World
Turkey blocks Twitter after PM's threat to 'wipe out' service
Publish Date: Mar 21, 2014
Turkey blocks Twitter after PM's threat to 'wipe out' service
(FILES) This file picture dated on February 25, 2014 shows Turkeys Prime Minister Recep Tayyip Erdogan addressing members of his ruling AK Party (AKP) during a session at the Turkish parliament in Ankara. AFP PHOTO/ADEM ALTAN
  • mail
  • img
newvision

By Fulya OZERKAN

ANKARA - Twitter went dark in Turkey late Thursday, just hours after Prime Minister Recep Tayyip Erdogan threatened to "wipe out" the social network which, along with others, was highlighting corruption allegations against his inner circle.

The state-run Anatolia news agency said authorities "technically blocked access to Twitter" because the service had ignored various Turkish court orders to remove some links deemed illegal.

Twitter responded by saying on its official @policy feed that Turks could get around the block by tweeting through mobile telephone text services.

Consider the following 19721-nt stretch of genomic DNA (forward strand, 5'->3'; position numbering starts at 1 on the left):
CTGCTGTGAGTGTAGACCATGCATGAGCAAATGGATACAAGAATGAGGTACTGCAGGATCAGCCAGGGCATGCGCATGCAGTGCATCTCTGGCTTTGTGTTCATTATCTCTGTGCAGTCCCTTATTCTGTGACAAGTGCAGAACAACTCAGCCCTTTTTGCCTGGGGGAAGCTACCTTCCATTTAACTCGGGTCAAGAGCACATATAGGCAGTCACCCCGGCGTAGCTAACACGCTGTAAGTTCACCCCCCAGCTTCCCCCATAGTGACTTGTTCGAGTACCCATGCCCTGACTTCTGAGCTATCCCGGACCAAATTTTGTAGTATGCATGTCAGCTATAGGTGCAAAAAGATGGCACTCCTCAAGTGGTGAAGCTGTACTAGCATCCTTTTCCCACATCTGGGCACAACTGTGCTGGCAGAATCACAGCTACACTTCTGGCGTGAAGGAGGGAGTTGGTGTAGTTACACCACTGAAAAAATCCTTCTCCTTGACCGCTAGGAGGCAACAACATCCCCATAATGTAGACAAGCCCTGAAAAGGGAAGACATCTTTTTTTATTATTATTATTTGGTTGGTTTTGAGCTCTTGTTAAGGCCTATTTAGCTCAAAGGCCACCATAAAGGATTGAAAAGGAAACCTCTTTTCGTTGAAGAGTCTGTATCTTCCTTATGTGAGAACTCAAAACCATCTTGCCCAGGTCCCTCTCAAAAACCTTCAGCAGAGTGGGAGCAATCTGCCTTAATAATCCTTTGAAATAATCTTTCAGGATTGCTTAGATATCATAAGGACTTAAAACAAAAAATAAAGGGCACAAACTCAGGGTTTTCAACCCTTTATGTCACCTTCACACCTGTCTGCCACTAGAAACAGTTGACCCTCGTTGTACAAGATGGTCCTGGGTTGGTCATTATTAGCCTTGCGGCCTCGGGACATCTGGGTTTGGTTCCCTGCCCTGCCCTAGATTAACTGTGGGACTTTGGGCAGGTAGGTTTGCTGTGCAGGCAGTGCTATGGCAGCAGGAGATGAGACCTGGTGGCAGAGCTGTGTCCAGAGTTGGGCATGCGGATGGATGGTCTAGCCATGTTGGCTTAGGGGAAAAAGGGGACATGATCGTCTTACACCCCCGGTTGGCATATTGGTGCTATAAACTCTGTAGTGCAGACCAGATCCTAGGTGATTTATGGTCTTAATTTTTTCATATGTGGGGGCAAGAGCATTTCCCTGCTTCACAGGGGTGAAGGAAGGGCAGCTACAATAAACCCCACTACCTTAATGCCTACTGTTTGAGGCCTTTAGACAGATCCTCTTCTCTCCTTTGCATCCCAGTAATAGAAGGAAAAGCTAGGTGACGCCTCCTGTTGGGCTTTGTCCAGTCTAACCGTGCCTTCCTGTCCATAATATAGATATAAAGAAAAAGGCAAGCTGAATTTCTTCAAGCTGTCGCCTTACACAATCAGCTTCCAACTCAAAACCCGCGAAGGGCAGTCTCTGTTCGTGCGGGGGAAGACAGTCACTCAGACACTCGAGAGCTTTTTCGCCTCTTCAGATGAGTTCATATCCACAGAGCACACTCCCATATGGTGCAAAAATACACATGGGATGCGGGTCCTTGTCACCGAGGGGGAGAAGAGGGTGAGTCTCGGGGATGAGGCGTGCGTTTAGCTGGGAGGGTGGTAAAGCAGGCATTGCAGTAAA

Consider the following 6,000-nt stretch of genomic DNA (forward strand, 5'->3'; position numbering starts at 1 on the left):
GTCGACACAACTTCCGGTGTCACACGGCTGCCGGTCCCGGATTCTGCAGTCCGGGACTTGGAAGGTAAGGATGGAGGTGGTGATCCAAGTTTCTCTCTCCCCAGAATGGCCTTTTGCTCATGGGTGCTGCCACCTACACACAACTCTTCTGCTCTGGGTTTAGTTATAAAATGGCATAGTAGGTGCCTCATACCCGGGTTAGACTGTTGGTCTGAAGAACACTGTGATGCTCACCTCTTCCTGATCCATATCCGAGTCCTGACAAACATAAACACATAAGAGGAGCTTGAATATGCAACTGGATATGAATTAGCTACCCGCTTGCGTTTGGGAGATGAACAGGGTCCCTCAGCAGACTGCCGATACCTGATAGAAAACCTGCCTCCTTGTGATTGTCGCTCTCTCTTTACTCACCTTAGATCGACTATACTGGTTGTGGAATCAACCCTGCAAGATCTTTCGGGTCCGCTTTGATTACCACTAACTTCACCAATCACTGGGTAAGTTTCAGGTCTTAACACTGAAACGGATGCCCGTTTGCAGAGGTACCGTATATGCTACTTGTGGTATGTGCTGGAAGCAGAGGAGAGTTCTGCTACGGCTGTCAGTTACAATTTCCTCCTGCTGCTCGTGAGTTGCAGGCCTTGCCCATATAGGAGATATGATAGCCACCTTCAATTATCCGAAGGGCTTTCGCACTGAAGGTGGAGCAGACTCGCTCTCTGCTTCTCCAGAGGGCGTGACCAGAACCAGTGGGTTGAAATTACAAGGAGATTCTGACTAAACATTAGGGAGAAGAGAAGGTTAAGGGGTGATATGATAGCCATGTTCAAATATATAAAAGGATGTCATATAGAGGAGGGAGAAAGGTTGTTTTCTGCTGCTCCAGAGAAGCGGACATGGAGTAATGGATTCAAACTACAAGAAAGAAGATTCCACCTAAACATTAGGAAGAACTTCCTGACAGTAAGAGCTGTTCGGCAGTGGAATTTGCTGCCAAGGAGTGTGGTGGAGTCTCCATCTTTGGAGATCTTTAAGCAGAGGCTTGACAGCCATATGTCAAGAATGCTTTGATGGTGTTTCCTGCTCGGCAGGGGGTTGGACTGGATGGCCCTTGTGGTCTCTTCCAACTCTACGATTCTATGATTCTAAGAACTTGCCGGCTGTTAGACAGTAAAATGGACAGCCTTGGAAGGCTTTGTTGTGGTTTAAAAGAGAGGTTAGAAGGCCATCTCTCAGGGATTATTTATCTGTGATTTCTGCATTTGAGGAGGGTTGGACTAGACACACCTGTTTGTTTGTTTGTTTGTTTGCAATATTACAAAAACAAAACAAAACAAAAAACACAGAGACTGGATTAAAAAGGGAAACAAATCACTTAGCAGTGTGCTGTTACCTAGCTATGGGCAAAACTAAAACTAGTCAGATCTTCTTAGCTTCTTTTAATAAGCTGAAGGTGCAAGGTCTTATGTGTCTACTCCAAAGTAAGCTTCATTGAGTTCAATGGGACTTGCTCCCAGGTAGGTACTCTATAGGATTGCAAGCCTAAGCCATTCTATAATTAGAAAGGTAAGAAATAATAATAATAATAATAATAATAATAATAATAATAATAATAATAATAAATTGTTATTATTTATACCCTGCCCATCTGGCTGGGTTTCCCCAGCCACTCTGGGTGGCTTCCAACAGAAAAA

In early reaction, the EU commissioner for digital agenda, Neelie Kroes, tweeted that the block in Turkey "is groundless, pointless, cowardly".

She added that the "Turkish people and international community will see this as censorship. It is."

The restriction of access to Twitter came after Erdogan told a rally drumming up support for March 30 local elections that he would eradicate Twitter access in the country.

"We will wipe out Twitter. I don't care what the international community says," he said.

Erdogan's office said in a statement that Twitter had remained "indifferent" to Turkish court rulings demanding "some links" be removed, and that the premier therefore had turned his attention to the matter.

The website for the country's telecommunications authority (TIB) turned up four separate court rulings referencing "twitter.com".

One of them said: "The protection measure has been taken for this website (twitter.com) according to the decision... of the Istanbul chief public prosecutor's office and has been implemented by the TIB."

Anatolia ran a report saying a Twitter block was the only solution to "address the unjust treatment of our citizens".